I have another bonus post for you this week! It is related to my previous post on grant writing. My friend, Dr. Orbach (who published the bat intoxication study), currently studies cetacean reproductive tracts. This is the research area she focused on for her PhD, and I even got to help her with some of her reproductive tract dissections and measurements while I was in graduate school. For my graduation present, she gave me a framed cast of a cetacean vagina. (It is fantastic, and yes, we are cool and nerdy like that.) I am sure that I will do a more detailed blog post about her reproductive tract research in the future because it is fascinating, but right now I want to bring the focus of this post back to grants. My previous post mainly focused on funding that you apply for through associations or universities. However, Dr. Orbach introduced me to the world of research using crowdfunding! So, if you cannot seem to get the hang of writing formal grants, you can always try this alternative technique to acquire your funding! Dr. Orbach contacted me yesterday to request that I share her Experiment.com page with my fellow Bloggerheaders to spread the word about her current research and funding needs. The page is well-organized, and she includes a brief video about her research. If you find her research as interesting as I do, you can donate to her project, thereby actively taking part in the advancement of science. I know some of you are tired of reading about the absurd amount of funding seemingly unworthy studies receive. Or maybe other graduate students receive grants instead you, and you do not think they do particularly meaningful research. Complain no longer! You can take the future of science into your own hands! You can be your own grant committee! It is nice to the turn the tables sometimes.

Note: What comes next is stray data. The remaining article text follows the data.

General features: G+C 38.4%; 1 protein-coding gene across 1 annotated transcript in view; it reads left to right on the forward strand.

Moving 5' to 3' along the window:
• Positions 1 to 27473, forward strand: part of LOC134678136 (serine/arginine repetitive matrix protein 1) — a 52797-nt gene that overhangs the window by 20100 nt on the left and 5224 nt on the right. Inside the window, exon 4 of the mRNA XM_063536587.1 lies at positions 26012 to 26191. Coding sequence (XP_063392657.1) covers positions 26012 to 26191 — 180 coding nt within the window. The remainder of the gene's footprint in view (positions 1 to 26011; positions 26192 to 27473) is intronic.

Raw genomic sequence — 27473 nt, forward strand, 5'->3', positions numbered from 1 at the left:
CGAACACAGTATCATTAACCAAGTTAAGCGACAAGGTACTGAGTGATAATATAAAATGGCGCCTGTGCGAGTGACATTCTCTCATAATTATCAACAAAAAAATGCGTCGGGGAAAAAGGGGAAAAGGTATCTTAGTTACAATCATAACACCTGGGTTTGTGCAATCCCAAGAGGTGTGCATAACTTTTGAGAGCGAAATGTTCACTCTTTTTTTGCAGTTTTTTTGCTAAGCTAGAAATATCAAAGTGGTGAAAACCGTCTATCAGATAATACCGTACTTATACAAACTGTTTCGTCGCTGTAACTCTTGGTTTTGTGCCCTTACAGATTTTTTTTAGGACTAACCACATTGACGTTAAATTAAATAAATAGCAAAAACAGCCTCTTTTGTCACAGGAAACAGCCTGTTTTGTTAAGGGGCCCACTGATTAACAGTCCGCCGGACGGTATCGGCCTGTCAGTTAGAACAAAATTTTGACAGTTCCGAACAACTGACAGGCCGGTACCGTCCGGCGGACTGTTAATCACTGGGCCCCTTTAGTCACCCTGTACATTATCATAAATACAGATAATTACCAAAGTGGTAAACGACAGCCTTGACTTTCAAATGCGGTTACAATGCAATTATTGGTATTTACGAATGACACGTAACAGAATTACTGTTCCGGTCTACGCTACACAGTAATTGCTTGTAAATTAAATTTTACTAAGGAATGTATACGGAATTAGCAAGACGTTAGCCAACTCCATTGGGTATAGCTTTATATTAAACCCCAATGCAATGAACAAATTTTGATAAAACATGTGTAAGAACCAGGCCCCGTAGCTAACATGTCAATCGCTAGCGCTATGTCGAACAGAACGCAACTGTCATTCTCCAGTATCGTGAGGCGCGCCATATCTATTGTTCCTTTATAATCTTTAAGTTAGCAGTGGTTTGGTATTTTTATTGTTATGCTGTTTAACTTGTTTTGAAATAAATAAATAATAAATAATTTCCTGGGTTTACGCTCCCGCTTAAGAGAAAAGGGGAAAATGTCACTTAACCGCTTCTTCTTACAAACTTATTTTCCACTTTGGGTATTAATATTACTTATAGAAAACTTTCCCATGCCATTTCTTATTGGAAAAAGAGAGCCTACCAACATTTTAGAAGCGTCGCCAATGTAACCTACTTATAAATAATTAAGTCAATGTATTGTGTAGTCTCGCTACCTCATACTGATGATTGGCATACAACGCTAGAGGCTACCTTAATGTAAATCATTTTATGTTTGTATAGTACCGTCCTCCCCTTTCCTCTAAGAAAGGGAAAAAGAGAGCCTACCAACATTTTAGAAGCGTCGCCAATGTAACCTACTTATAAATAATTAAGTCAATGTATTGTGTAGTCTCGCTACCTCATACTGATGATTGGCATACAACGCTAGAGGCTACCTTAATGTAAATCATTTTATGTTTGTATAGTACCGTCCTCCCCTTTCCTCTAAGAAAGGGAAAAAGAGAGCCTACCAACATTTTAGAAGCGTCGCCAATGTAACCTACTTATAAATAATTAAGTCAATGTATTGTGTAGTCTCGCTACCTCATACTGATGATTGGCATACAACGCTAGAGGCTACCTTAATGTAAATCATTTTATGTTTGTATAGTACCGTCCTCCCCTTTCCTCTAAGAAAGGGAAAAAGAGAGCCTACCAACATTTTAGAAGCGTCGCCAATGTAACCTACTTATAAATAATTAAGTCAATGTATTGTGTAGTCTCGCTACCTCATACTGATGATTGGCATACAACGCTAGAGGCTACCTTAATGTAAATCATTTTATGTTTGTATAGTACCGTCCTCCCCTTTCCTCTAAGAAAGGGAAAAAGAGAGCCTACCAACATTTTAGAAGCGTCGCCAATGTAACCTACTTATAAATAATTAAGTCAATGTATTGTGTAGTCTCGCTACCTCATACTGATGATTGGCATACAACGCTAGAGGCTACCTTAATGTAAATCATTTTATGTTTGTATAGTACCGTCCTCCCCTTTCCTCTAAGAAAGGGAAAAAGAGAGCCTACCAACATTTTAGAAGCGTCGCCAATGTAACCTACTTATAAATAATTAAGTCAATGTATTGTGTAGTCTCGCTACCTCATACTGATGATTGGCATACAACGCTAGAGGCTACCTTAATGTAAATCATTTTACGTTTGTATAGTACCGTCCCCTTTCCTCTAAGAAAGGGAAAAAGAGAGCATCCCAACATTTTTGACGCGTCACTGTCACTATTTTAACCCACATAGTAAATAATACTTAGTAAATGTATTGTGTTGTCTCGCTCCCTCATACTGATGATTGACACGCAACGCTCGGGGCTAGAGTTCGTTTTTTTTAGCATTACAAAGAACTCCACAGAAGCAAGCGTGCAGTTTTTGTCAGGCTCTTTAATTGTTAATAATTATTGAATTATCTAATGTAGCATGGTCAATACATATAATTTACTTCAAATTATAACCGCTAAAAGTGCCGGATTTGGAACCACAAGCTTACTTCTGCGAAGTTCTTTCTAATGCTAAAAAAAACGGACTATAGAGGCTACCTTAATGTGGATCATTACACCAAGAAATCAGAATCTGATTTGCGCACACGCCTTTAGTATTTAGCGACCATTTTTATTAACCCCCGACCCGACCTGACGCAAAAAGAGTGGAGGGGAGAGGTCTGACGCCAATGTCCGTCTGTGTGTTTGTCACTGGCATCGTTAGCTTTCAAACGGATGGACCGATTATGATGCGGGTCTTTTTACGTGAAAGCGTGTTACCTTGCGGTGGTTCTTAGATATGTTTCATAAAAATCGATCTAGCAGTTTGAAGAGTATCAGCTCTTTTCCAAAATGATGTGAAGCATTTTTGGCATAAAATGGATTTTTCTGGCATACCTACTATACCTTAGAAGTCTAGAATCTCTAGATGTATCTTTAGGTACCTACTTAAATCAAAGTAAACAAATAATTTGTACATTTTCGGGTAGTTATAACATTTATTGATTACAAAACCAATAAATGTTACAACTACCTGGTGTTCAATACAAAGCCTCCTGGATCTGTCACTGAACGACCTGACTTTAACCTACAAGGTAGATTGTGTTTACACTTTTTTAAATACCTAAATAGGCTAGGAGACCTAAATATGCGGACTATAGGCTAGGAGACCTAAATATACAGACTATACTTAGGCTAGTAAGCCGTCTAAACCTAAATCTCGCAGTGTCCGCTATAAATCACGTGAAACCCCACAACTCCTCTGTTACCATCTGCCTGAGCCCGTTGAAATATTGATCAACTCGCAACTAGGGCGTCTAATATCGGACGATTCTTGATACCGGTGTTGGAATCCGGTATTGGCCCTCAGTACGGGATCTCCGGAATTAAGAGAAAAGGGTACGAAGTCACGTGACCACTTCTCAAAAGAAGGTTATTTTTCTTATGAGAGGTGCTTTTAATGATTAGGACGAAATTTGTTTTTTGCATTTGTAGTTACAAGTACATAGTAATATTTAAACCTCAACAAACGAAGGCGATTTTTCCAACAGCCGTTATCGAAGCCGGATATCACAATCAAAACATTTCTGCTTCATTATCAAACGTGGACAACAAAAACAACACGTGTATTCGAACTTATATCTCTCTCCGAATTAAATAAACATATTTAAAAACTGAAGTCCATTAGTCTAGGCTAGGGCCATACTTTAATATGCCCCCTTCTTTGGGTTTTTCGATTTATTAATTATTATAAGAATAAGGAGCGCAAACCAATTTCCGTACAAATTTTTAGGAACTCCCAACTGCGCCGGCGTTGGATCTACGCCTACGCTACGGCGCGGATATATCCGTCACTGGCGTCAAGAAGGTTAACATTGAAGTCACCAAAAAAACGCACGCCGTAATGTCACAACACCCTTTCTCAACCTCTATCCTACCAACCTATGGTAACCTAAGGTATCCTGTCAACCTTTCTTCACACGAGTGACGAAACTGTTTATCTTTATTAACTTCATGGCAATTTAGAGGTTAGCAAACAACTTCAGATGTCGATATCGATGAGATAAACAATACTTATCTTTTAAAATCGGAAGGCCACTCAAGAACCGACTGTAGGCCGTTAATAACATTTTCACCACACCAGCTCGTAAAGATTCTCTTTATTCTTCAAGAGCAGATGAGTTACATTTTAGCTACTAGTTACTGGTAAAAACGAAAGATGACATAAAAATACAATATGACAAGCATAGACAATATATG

Experiment.com is a popular crowdfunding website for researchers. Currently, people have pledged over 7 million dollars to help researchers. It is quite a neat website, and I found it interesting to see what types of research other people are conducting. If you back a certain researcher’s project, they even give you updates on how their research is going. How exciting! The funding is an all-or-nothing type deal, so if the researcher you backed does not receive full funding, then you are released from your pledge. Not all submitted projects are allowed to be posted on Experiment. Apparently, all projects are “rigorously reviewed” before they are approved for the website, so you know the research behind them is solid.
I created this extra blog post today because Dr. Orbach only has 10 more days left to reach her funding goal. I made a pledge because she is the most driven researcher that I have ever met, and I know that she will manage the funds responsibly. Besides those reasons, I pledged because the website seems fantastic and could be a great tool for me in the future. It would be nice to know how it worked and support its cause! Making the pledge was quick and simple, and they will only charge your account if the research receives full funding. So, Happy Tuesday!… and may the funding be ever in your favor.